Sunday, April 26, 2009

Get the Walnut




The wonderful video by Danish animator Bente, above, provides an interesting metaphor for strategic planning. The video starts off with a game of Bocce--trying to get a silver bocce ball closest to the red target jack. The first round in the scene ends by taking a measurement, followed by another round as each silver ball knocks the next out of the game.

Meanwhile a bunch ants are intently watching the game unfold, pursuing an errant ball which they commission for the next scene. One ant takes a position on top of the ball while the other ten lift and carry the globe to the whistle-time of the top ant. They carry the ball out of the village into the country side where five fellow ants are waiting patiently with a walnut at the base of a cliff. (Get the picture? Watch the video!)

The top ant on the bocce ball takes instruction from the top ant on the walnut. Soon the first team is carrying the ball up the cliff to the first landing, where --after the walnut team scatters-- they push it off so the silver orb rockets down to the walnut, driving it into the sand. The walnut is unscathed.

Surveying the results, the team places the walnut on a shard of tile and carries the ball up the cliff again for another try. This time the tile is shattered, and the walnut is again untouched. For the next attempt, the ants put the walnut on a rock. The bocce ball scores a direct hit, but the walnut ricochets away, and lands whole.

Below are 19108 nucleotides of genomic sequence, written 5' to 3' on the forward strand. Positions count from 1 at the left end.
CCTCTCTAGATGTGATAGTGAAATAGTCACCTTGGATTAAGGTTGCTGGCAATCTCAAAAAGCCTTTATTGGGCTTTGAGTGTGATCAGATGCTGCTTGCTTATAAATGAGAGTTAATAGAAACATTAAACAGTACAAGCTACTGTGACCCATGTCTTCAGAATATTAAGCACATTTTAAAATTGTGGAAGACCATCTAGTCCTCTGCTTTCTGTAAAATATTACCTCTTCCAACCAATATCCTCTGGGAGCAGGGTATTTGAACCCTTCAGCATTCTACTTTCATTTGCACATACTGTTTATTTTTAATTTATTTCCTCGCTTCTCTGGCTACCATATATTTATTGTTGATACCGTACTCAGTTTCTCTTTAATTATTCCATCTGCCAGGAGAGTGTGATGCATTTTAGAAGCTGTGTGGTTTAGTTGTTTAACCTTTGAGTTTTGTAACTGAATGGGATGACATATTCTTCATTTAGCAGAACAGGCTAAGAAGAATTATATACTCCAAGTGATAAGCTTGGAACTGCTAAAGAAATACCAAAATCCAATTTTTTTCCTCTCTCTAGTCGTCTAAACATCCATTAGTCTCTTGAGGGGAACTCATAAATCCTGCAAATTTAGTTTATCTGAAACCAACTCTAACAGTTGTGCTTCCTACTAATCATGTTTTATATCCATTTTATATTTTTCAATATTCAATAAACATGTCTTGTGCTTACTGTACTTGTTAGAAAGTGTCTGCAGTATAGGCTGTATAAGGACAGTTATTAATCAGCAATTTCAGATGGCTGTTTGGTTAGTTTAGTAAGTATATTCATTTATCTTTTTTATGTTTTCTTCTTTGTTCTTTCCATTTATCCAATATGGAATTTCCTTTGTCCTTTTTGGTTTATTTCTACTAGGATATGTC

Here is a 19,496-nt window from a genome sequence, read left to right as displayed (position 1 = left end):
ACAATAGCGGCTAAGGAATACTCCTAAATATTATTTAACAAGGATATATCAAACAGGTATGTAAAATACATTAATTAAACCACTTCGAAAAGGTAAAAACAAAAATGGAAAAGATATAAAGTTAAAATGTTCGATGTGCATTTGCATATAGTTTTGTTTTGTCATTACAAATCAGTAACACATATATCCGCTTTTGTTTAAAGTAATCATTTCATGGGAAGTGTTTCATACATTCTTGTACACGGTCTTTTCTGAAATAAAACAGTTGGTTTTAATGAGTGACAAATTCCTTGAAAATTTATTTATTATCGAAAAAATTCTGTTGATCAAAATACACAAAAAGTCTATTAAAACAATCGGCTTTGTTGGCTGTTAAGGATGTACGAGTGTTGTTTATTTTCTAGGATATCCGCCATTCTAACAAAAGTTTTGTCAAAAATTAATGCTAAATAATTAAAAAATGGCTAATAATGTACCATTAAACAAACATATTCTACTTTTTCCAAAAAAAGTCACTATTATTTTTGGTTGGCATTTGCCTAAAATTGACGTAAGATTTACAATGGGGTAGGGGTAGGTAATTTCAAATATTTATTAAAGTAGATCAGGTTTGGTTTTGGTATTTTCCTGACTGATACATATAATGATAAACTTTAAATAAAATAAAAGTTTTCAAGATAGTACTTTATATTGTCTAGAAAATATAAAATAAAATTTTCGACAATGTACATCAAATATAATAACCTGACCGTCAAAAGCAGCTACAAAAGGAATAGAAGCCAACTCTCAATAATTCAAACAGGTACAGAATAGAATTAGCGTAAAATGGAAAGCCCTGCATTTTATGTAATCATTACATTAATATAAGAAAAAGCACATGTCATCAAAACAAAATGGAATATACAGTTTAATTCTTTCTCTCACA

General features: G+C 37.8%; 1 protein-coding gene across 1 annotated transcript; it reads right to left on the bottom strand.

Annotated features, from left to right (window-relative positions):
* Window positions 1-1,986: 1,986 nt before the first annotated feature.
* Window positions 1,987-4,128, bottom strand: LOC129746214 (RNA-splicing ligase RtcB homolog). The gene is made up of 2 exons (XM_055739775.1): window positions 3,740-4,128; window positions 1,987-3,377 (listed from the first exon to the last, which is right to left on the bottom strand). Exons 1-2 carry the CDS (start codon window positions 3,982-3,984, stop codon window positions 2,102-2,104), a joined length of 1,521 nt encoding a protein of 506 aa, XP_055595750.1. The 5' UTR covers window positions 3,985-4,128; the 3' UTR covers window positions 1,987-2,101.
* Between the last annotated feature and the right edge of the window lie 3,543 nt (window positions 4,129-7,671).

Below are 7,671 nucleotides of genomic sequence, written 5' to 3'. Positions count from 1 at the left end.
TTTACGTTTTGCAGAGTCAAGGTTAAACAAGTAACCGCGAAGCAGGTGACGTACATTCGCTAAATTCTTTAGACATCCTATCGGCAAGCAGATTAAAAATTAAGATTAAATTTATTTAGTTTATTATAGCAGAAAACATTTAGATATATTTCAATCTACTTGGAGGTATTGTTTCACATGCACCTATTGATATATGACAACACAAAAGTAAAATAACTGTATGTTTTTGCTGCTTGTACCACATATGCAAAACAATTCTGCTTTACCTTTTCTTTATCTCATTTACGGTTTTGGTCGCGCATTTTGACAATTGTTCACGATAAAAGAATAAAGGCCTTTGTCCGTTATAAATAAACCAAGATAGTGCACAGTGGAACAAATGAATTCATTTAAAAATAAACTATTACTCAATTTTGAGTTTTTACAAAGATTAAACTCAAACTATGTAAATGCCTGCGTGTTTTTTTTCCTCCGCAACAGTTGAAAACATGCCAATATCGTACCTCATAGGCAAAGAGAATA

The lead ant carefully surveys the situation, sets a higher target, and calls the team to carry the globe to a higher perch. The ball rockets down, with the lead ant riding along, and it hits the nut squarely. Finally the top of the walnut is broken, but all is not well. There's a worm inside the nut munching away. The story ends with a team of ants looking a bit wide-eyed and in despair.

Delightful!

So what is so compelling about this for the strategist? I'd like to call your attention to a half-dozen things:

  1. All the process, planning and measurements don't get you to your results; playing the game does
  2. First tries usually don't work, but there are opportunities for adjustment (and you gotta love the ants' industriousness)
  3. The try-try-again team approach produces learning; it may also produce results. (Don't forget one for the other.)
  4. The coach doesn't carry the ball, but sometimes takes a ride for the team.
  5. Setting your sights higher sometimes produces something closer to the outcome intended
  6. Even in success, there are usually unintended consequences; life, like worms, is what happens when you're making other plans.
There are probably another half-dozen insights you can pick up from this short story. That's the power of telling rich stories; they inspire our imaginations.

Tell me what jumped out at you. Here's what most jumped at me:
  1. Start with a vision and a need (they need to dialog)
  2. Look outside for more ideas (nothing happened in the ant farm)
  3. Have a specific destination (out of town, where the real obstacles are)
  4. Vary like mad to get the one that works (if times are bad, vary more, not less)
  5. Don't get surprised by surprises (find another nut)
I'll leave you with two classic quotes to mull over: